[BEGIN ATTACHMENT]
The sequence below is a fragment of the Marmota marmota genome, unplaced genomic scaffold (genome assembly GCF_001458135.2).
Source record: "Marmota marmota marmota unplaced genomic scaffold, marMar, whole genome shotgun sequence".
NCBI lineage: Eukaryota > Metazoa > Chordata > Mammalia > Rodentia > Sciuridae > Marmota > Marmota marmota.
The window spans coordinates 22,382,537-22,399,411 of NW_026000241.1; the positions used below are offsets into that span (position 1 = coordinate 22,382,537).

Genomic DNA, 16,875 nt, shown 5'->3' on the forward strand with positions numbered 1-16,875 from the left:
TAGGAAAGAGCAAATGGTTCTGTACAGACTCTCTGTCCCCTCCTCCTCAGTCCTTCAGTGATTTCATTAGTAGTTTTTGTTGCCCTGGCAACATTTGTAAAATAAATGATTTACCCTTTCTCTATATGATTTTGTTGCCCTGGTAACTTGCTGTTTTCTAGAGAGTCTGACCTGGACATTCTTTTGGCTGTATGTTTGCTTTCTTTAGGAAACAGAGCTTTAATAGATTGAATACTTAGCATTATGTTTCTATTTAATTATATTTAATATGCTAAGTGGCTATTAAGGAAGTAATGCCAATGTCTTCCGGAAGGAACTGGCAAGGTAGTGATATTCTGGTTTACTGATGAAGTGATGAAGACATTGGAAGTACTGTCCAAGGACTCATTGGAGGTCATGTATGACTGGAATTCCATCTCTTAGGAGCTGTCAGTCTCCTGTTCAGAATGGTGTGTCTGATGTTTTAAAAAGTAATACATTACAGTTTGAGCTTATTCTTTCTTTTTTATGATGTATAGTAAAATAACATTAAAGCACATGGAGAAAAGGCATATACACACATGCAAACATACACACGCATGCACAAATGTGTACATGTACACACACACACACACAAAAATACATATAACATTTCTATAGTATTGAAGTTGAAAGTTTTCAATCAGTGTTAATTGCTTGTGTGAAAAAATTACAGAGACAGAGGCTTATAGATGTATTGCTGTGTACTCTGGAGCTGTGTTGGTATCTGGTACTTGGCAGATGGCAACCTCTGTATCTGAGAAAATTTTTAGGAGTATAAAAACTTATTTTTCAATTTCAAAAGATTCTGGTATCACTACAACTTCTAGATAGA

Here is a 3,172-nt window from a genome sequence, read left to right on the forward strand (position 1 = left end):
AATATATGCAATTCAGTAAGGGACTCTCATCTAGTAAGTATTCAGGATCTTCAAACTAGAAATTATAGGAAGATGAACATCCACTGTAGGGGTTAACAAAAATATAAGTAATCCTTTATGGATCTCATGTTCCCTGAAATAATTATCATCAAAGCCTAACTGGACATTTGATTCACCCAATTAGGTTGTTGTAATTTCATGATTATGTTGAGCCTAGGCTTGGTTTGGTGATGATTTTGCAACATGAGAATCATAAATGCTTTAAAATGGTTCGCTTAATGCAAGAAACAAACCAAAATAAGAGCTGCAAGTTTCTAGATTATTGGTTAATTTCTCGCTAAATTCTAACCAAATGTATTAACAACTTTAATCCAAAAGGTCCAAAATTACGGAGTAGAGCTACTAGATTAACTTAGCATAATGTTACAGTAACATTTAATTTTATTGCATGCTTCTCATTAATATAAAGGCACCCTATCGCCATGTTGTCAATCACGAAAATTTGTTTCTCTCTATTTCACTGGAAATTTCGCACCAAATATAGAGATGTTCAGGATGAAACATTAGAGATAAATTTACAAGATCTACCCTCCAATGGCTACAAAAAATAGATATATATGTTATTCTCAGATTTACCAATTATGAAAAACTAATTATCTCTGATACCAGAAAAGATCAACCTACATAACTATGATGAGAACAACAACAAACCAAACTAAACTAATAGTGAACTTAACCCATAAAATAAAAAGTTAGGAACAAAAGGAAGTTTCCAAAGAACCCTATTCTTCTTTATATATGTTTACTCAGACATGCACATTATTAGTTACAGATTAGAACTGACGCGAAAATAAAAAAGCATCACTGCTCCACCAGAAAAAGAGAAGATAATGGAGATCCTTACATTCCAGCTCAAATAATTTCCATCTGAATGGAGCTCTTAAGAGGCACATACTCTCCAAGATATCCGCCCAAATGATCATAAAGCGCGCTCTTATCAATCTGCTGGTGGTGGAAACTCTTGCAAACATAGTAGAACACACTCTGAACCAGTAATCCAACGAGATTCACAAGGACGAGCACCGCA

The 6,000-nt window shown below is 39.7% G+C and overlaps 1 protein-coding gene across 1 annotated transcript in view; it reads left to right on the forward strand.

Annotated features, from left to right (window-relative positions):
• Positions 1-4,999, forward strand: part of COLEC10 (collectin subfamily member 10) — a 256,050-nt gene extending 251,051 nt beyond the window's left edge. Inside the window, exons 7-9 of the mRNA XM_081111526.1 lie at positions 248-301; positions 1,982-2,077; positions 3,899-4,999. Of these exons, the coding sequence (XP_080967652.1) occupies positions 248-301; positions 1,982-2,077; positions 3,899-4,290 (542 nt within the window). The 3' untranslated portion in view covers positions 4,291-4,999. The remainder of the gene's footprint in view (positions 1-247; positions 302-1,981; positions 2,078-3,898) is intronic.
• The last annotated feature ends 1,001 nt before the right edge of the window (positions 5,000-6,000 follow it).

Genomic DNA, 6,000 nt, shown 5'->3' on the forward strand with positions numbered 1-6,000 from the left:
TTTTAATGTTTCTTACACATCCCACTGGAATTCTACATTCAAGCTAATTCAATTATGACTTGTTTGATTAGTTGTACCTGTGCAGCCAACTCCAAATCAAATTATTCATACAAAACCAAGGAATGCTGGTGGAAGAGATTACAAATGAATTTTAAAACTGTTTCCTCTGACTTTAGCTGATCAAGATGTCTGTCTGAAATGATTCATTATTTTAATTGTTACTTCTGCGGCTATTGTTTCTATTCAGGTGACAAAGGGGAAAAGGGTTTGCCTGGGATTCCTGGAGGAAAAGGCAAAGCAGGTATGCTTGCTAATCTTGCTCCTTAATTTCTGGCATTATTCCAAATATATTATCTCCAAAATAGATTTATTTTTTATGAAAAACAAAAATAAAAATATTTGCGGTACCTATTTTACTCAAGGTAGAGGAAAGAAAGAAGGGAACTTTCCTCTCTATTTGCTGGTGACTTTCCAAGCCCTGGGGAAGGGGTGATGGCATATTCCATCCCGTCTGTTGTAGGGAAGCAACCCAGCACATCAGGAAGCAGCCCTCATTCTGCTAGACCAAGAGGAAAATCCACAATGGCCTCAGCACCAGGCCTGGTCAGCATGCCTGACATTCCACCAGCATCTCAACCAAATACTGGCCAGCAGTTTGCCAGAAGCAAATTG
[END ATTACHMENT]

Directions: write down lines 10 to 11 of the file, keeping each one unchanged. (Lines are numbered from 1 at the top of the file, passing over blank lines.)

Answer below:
Annotated features, from left to right (window-relative positions):
• Positions 1-4,999, forward strand: part of COLEC10 (collectin subfamily member 10) — a 256,050-nt gene extending 251,051 nt beyond the window's left edge. Inside the window, exons 7-9 of the mRNA XM_081111526.1 lie at positions 248-301; positions 1,982-2,077; positions 3,899-4,999. Of these exons, the coding sequence (XP_080967652.1) occupies positions 248-301; positions 1,982-2,077; positions 3,899-4,290 (542 nt within the window). The 3' untranslated portion in view covers positions 4,291-4,999. The remainder of the gene's footprint in view (positions 1-247; positions 302-1,981; positions 2,078-3,898) is intronic.